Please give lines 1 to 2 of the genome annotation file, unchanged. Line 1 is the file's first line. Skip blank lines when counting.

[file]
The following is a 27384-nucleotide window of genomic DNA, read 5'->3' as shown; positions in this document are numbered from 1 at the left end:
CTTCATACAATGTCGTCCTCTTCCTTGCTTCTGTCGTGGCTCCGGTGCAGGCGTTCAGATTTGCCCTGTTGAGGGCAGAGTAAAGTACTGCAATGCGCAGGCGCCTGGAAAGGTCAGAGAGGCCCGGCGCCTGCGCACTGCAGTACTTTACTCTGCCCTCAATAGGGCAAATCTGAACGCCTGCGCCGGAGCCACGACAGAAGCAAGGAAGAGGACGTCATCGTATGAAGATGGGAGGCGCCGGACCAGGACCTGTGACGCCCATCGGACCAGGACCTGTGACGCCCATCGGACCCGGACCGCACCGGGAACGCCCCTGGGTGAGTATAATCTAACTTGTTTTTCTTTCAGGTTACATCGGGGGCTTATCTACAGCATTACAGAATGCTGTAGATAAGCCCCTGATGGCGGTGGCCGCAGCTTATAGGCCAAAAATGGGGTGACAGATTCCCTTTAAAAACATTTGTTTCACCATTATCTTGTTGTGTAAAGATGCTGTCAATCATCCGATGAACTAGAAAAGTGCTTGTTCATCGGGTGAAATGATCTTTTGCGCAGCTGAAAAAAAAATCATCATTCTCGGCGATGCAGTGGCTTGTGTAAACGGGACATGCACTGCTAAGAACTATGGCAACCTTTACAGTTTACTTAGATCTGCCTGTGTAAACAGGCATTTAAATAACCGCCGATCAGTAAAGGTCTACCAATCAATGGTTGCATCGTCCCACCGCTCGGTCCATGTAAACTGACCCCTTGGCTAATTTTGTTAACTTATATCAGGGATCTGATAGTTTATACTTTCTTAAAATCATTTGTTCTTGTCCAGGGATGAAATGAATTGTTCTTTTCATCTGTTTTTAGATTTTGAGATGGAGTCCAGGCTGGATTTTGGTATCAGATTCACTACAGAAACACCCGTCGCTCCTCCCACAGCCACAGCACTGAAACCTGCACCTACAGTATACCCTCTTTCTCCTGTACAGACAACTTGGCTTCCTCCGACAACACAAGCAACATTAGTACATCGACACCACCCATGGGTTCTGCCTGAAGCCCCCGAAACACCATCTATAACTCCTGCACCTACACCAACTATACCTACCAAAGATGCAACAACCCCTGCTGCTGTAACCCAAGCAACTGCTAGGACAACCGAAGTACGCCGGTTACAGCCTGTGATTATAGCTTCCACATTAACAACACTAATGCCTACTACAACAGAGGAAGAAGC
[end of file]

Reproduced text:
The following is a 27384-nucleotide window of genomic DNA, read 5'->3' as shown; positions in this document are numbered from 1 at the left end:
CTTCATACAATGTCGTCCTCTTCCTTGCTTCTGTCGTGGCTCCGGTGCAGGCGTTCAGATTTGCCCTGTTGAGGGCAGAGTAAAGTACTGCAATGCGCAGGCGCCTGGAAAGGTCAGAGAGGCCCGGCGCCTGCGCACTGCAGTACTTTACTCTGCCCTCAATAGGGCAAATCTGAACGCCTGCGCCGGAGCCACGACAGAAGCAAGGAAGAGGACGTCATCGTATGAAGATGGGAGGCGCCGGACCAGGACCTGTGACGCCCATCGGACCAGGACCTGTGACGCCCATCGGACCCGGACCGCACCGGGAACGCCCCTGGGTGAGTATAATCTAACTTGTTTTTCTTTCAGGTTACATCGGGGGCTTATCTACAGCATTACAGAATGCTGTAGATAAGCCCCTGATGGCGGTGGCCGCAGCTTATAGGCCAAAAATGGGGTGACAGATTCCCTTTAAAAACATTTGTTTCACCATTATCTTGTTGTGTAAAGATGCTGTCAATCATCCGATGAACTAGAAAAGTGCTTGTTCATCGGGTGAAATGATCTTTTGCGCAGCTGAAAAAAAAATCATCATTCTCGGCGATGCAGTGGCTTGTGTAAACGGGACATGCACTGCTAAGAACTATGGCAACCTTTACAGTTTACTTAGATCTGCCTGTGTAAACAGGCATTTAAATAACCGCCGATCAGTAAAGGTCTACCAATCAATGGTTGCATCGTCCCACCGCTCGGTCCATGTAAACTGACCCCTTGGCTAATTTTGTTAACTTATATCAGGGATCTGATAGTTTATACTTTCTTAAAATCATTTGTTCTTGTCCAGGGATGAAATGAATTGTTCTTTTCATCTGTTTTTAGATTTTGAGATGGAGTCCAGGCTGGATTTTGGTATCAGATTCACTACAGAAACACCCGTCGCTCCTCCCACAGCCACAGCACTGAAACCTGCACCTACAGTATACCCTCTTTCTCCTGTACAGACAACTTGGCTTCCTCCGACAACACAAGCAACATTAGTACATCGACACCACCCATGGGTTCTGCCTGAAGCCCCCGAAACACCATCTATAACTCCTGCACCTACACCAACTATACCTACCAAAGATGCAACAACCCCTGCTGCTGTAACCCAAGCAACTGCTAGGACAACCGAAGTACGCCGGTTACAGCCTGTGATTATAGCTTCCACATTAACAACACTAATGCCTACTACAACAGAGGAAGAAGC